‘Concerning' Delta COVID Variant Has Been Spreading in Mass. Since April: Expert

More than 150 cases of were identified between March 13 and May 23 in Massachusetts

The more contagious Delta COVID-19 variant, first identified in India, has been in Massachusetts for weeks now and is steadily rising, according to an expert.

Now the dominant strain in the U.K., the variant is responsible for an estimated 60% of new cases. It's more prevalent than the Alpha strain, formerly called the B.1.1.7 strain, which was first identified in the U.K., and transmission is peaking in people between the ages of 12 and 20, White House chief medical advisor Dr. Anthony Fauci said at a press briefing Tuesday.

The variant has been "steadily rising" since it was first clearly found in Massachusetts during the second week of April, according to Boston Medical Center's Dr. Davidson Hamer, professor of Global Health and Medicine at Boston University Schools of Public Health and Medicine.

As of early June, the variant accounted for about 7% of positive samples that have been sequenced in Massachusetts, according to GISAID.

More than 150 cases of the Delta variant were identified between March 13 and May 23, according to the Massachusetts Department of Public Health, which referenced data provided by U.S. Centers for Disease Control and Prevention from the national laboratories.

First detected in October, the Delta variant has spread to at least 62 countries, the World Health Organization said last week.

"The gradual rise in Delta is concerning," Hamer told NBC10 Boston. "There is limited evidence from outside of the U.S. that this variant of concern is more transmissible and potentially can cause more severe disease."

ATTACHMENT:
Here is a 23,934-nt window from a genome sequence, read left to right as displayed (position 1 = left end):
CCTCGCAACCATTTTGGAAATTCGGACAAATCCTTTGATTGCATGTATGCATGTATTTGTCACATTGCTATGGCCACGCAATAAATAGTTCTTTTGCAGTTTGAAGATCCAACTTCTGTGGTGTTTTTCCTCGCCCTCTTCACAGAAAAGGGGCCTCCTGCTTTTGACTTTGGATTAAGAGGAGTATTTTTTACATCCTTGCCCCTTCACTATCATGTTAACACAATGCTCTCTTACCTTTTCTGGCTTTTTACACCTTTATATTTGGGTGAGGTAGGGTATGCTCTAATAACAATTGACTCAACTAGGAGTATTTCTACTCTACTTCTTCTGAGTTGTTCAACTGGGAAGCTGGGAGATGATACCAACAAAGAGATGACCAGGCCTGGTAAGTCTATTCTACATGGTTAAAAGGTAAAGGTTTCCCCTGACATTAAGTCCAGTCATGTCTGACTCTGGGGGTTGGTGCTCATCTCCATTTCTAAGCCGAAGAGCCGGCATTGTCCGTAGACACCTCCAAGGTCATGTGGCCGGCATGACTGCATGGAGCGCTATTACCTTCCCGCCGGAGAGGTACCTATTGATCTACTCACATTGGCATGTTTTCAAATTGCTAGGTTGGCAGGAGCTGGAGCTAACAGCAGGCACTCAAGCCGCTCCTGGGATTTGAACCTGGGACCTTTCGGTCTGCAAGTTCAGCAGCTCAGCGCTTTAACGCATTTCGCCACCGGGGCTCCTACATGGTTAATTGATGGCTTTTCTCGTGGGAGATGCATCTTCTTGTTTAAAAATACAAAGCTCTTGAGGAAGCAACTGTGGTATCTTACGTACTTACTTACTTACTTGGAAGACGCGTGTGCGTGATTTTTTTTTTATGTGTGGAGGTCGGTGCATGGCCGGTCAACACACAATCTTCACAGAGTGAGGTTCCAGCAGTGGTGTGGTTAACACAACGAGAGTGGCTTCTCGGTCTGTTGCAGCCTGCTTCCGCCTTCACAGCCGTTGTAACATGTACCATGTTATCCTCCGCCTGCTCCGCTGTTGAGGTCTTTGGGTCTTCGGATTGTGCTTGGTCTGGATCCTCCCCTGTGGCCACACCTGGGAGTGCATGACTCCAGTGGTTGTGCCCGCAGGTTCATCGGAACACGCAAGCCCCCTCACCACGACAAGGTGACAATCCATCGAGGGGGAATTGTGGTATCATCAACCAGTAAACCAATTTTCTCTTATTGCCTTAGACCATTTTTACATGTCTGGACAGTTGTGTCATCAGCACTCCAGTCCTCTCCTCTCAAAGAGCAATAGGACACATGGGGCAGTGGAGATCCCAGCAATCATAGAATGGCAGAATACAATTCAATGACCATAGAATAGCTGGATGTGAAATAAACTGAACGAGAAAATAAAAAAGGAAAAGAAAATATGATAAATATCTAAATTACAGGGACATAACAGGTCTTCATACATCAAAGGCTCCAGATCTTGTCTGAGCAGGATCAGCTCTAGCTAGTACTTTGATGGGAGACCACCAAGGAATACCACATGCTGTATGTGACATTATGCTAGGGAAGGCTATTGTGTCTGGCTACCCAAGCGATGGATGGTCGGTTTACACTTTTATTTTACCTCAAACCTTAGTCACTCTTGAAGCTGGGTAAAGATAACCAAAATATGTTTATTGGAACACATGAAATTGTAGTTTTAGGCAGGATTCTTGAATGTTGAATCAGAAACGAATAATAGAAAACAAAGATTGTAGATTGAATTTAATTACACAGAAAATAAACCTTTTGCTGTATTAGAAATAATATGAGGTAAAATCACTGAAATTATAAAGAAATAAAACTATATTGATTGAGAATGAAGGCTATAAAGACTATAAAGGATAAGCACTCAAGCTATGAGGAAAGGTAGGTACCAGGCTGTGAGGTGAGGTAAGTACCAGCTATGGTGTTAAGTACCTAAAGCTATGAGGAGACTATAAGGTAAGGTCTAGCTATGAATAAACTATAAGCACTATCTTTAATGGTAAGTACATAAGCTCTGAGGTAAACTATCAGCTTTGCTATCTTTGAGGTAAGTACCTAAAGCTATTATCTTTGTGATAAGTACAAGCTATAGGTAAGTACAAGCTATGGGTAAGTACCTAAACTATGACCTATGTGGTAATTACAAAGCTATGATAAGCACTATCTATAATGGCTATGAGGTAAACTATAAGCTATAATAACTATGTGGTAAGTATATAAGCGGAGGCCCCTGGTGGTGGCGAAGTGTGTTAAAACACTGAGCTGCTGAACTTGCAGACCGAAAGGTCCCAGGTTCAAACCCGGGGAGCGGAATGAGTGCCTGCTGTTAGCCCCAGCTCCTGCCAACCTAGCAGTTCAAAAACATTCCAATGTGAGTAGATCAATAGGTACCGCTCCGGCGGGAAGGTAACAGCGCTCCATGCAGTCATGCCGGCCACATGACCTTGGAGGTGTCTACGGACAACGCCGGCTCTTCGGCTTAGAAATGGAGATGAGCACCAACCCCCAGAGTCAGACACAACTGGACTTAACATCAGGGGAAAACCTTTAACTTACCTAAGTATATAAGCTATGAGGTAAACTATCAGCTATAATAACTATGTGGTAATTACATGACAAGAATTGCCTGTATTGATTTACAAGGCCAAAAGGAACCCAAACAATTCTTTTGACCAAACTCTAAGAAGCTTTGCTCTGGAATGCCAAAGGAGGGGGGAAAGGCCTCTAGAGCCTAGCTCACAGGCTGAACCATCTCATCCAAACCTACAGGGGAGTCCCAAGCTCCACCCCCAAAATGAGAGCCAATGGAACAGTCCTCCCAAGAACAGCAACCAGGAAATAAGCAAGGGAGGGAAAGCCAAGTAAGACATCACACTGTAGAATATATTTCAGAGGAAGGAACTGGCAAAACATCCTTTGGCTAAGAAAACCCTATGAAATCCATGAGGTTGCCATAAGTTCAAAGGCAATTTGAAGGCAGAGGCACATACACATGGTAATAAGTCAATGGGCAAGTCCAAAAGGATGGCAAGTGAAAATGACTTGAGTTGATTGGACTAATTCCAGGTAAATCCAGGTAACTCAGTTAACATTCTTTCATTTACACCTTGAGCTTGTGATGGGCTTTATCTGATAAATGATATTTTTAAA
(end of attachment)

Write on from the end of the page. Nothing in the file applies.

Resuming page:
The World Health Organization has decided to assign different Greek alphabet letters like Alpha, Beta and Gamma to each new coronavirus mutation in an effort to decrease stigma.

Fauci, too, said Tuesday the Delta variant is more contagious and may be associated with a higher risk of hospitalization than the original "wild type" COVID-19 strain.

However, both public health experts said vaccines appear to hold up against the aggressive strain. They stressed the importance of getting two doses after National Institutes of Health studies showed that, three weeks after being given, just one dose of the Pfizer or Moderna vaccines provided only 33% efficacy against the Delta variant.

"On the other hand, there are more studies that have been done recently that have suggested that neutralizing antibodies generated by two doses of the mRNA vaccines (Pfizer and Moderna) are still effective against Delta, although they provide less protection against this [variant of concern] than they do against alpha (B.1.1.7) and wild type virus," Hamer said.

"If we continue to push towards higher levels of vaccine coverage, especially with the two mRNA vaccines, these should serve to help prevent further spread of the delta strain."

Massachusetts isn't the only state in New England with this variant.

There have been 11 cases in New Hampshire, a spokeswoman with the Department of Health and Human Services said. Maine has confirmed four cases, according to the state's latest Report of COVID-19 Genome Sequencing.

Vermont has had a single case of the Delta variant, which was identified around mid-May in an international traveler, according to a spokesman with the state's Department of Public Health. Rhode Island has not seen the Delta variant, but is monitoring for it, a public health spokeswoman said.

State health officials in Connecticut did not immediately respond to requests for comment.

Contact Us